In the 20th COVID-19 Housing Outlook webinar, Ali Wolf, chief economist at Zonda, flipped the previous webinar’s introduction of three components that have surprised her and began November’s monthly update with three items that will make everyone feel good, including when there’s a trusted vaccine, when another fiscal stimulus package is issued, and when the election is resolved.

With the news about Pfizer’s and Moderna’s somewhat successful trials, health experts predict the first doses of the vaccine could start rolling out as early as December, with health care workers and first responders at the front of the line and high-risk individuals after the start of the new year. If everything goes to plan, the world may see some semblance of normal life in six to 12 months, she says.

Unfortunately, hospitalizations across the country are at the highest level they have ever been. Jamie Dimon, CEO of JPMorgan Chase, says, “It’s not the time to act like it’s over. Let’s double down and get through COVID the best we can.” Wolf continues, “We have the light at the end of the tunnel, but if we let things collapse between now and that six- to 12-month period, we’ll be having very different conversations.”

The most recent jobs report revealed the country has recovered 54% of the jobs lost in March and April, and the headline unemployment rate is now below 7%. But like Wolf has stated before, the current 6.9% rate does not include roughly 4 million people who were working in February and likely because of COVID can’t any longer, bringing the unemployment rate closer to 9%. Plus, of those unemployed, a third of them are long-term unemployed.

Wolf notes things may still get worse before they get better. With high unemployment, no stimulus, record hospitalizations, new shutdowns, and people self-selecting themselves out of the economy, there’s a risk for a double-dip recession.

“Right now, given all of these, we are at a higher risk than we’ve been in the past,” she says. But, if legislation passes a new stimulus package soon, “we can maintain baseline. We can get through the winter months without having people lose their homes, without more businesses going out, and without more people becoming permanently unemployed.”

Looking at the election, Wolf and the Zonda team focused on five key points: the stock market, COVID-19, stimulus, taxes, and housing. As of Nov. 18 when the webinar aired, the stock market relaxed under the assumption of a divided government. The president-elect is exploring mask mandates in federal buildings, but a national shutdown is likely off the table. Economists are pushing hard for a stimulus package to help the nearly 15 million people who will exhaust their unemployment insurance. There’s still some uncertainty with taxes, but state tax increases are “very likely” regardless of who’s in power, according to Wolf. [Read more on these five topics in one of Wolf’s most recent BUILDER article here.]

Real-Time Housing Stats
Tim Sullivan, senior managing principal at Zonda, started the Real-Time Housing Stats portion of the webinar with some feedback statements from the field, including contracts are not the problem, supply is; permits are often taking two or three times longer than before; subs are being stretched; a lot of land acquisition jobs are being posted; and price ceilings are starting to be mentioned.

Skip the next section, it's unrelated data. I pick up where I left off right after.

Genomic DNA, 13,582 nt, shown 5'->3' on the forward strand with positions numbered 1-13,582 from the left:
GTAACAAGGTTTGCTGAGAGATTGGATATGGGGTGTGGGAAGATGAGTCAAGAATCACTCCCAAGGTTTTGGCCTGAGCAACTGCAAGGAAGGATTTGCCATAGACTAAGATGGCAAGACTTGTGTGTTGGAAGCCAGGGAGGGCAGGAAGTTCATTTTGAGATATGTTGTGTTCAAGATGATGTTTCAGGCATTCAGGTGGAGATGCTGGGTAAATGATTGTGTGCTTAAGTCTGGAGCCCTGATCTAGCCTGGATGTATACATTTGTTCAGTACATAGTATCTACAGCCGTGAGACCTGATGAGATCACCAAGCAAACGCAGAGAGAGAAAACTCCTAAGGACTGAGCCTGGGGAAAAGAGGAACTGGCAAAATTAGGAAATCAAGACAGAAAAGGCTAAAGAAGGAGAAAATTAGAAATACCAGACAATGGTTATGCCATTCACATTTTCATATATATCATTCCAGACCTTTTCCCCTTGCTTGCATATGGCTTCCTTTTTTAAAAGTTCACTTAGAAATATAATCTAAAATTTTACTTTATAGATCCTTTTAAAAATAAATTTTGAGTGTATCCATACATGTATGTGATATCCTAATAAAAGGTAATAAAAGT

Sullivan says the last statement about price ceilings “jumps to the surface,” as the industry sees “a little pushback on pricing” this month. During the month of November, 42% of builders reported their gross contract sales had slightly decreased or significantly decreased, compared with 29% in October.

Additionally, only 83% of builders raised base prices in mid-November, compared with 90% in mid-October and 94% in mid-September, showing some softening. For those builders that increased base prices, Zonda data shows $3,000 to $5,000 is still the “sweet spot.”

Going into 2021, the industry is seeing a 15% drop in project count year over year, and lot supply is not helping the situation. The Zonda New Home Lot Supply Index shows at least a 10% year-over-year decline and a 30% to 35% decline compared with 2015.

“This becomes challenging from the standpoint of meeting our projections for increasing sales,” says Sullivan. “But, when you talk to the builders and you talk about which way they think they are going to go with speculative inventory, generally, it’s positive.” Nearly 74% of builders think they’ll start the same or more spec homes next year.

In addition to land, builders say government services (52%, up from 48% last month), labor shortages (37%, up from 29% last month), and supply disruptions (68%, up from 57% last month) also have potential to impact 2021 sales plans.

On the other hand, work from home is still creating opportunities. Fifty-eight percent of builders say the volume of out-of-market buyers has increased in comparison with this same time last year. The list of top cities people are moving to has stayed relatively the same, with the exception of Seattle, which moved from No. 1 in 2019 to No. 8 in 2020.

Wolf also highlights that “distance creep” is real for some markets, where people that used to live less than 15 miles or 15 to 25 miles away from core city business districts last year are moving more than 25 miles away this year. Atlanta, Boston, Detroit, Sacramento, Nashville, and San Francisco all made the list among others.

The next COVID-19 Update webinar will take place on Dec. 16 at 2 p.m. ET/11 a.m. PT. Click here to register.